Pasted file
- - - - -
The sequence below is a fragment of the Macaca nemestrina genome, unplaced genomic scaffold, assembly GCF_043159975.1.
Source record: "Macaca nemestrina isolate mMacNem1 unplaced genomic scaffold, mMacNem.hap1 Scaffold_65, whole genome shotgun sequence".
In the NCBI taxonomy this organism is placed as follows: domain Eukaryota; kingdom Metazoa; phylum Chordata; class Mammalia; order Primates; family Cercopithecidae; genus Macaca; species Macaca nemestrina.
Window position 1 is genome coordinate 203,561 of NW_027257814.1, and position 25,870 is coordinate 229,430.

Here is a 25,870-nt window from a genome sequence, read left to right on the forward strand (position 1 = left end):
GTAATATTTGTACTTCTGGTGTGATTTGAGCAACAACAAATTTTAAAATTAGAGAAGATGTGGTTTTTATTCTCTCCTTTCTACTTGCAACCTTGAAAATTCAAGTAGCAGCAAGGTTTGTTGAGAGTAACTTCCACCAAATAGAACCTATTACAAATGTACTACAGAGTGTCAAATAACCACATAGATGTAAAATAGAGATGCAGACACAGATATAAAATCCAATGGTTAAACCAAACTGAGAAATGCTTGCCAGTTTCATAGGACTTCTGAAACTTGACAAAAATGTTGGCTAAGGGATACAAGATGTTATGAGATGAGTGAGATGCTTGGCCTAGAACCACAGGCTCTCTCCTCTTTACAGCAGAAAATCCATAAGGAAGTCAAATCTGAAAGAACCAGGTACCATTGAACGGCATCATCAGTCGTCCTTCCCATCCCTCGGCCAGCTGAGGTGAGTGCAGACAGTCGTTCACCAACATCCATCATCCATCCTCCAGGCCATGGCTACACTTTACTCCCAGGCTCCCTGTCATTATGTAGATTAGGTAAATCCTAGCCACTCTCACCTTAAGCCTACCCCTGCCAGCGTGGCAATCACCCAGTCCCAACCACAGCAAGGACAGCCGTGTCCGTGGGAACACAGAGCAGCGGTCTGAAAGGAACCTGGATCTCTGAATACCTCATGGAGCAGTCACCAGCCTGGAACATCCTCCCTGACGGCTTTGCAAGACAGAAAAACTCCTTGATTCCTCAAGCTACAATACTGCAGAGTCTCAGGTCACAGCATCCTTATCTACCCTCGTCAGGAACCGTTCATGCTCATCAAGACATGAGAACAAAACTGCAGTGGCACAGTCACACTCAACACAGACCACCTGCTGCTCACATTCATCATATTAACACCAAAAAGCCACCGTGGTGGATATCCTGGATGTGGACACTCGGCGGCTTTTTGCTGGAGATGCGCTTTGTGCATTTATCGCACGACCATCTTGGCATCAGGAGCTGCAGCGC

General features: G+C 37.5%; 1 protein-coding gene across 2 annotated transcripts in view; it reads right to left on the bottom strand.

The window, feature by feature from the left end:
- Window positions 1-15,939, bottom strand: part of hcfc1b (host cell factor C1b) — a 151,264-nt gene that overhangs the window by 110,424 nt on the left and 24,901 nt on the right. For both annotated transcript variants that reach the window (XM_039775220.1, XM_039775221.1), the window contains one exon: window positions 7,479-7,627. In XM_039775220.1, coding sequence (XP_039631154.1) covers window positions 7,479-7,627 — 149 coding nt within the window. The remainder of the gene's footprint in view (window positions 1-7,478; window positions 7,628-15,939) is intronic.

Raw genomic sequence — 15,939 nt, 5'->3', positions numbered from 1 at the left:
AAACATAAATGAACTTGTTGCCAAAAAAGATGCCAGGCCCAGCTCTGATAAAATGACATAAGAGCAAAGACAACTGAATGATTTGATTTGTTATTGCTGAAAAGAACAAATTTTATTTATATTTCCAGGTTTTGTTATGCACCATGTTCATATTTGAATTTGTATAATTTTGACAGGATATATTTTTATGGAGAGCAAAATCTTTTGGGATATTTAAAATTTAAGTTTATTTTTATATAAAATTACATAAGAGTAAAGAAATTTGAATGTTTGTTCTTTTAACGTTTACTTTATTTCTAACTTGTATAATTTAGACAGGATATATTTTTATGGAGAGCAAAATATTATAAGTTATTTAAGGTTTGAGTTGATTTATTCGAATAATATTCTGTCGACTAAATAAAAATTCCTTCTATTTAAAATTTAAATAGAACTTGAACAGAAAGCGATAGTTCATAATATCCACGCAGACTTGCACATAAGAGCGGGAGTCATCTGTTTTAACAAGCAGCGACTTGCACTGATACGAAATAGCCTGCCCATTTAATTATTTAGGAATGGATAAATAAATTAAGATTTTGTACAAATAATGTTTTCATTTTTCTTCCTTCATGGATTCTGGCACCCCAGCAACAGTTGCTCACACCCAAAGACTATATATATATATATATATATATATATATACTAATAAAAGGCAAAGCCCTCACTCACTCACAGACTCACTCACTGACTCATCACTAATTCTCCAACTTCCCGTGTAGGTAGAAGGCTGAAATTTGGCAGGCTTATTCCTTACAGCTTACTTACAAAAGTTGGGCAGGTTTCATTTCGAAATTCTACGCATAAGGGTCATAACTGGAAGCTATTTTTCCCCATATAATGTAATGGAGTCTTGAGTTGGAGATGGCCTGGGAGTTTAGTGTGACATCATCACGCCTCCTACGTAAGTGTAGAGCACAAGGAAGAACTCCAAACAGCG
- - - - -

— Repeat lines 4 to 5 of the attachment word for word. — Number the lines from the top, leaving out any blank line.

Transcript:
Window position 1 is genome coordinate 203,561 of NW_027257814.1, and position 25,870 is coordinate 229,430.

Here is a 25,870-nt window from a genome sequence, read left to right on the forward strand (position 1 = left end):